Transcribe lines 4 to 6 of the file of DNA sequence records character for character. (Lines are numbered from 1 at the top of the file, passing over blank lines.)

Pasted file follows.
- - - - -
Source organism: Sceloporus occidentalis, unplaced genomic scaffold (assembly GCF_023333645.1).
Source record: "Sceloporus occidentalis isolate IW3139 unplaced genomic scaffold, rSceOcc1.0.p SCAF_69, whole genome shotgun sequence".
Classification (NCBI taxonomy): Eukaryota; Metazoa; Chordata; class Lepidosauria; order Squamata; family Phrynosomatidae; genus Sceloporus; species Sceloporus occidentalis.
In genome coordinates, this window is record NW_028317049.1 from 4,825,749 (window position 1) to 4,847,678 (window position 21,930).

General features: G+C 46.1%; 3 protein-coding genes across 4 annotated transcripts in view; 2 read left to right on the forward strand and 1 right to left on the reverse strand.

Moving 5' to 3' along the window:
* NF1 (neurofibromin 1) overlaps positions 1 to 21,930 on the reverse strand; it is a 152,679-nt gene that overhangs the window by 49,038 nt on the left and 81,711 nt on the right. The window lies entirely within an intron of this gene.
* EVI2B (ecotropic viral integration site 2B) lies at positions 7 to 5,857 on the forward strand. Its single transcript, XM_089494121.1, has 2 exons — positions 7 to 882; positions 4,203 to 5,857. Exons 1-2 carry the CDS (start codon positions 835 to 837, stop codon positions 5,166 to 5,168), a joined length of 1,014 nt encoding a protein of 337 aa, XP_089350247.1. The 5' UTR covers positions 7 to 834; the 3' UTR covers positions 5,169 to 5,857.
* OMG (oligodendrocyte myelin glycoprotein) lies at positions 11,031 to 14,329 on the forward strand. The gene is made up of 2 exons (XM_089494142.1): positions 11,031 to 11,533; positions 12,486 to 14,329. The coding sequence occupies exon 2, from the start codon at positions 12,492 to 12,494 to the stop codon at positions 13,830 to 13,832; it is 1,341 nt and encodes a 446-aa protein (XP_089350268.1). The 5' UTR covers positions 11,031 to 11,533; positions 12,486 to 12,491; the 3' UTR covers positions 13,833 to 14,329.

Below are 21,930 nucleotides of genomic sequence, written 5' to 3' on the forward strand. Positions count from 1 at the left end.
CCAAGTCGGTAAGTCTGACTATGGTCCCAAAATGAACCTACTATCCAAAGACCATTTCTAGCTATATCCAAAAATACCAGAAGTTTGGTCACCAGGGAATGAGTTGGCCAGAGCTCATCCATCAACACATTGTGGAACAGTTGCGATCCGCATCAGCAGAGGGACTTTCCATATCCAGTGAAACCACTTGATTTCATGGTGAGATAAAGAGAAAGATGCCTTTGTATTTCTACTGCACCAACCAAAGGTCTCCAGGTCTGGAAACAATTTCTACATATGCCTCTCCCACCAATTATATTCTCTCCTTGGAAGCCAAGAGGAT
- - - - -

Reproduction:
In genome coordinates, this window is record NW_028317049.1 from 4,825,749 (window position 1) to 4,847,678 (window position 21,930).

General features: G+C 46.1%; 3 protein-coding genes across 4 annotated transcripts in view; 2 read left to right on the forward strand and 1 right to left on the reverse strand.

Moving 5' to 3' along the window: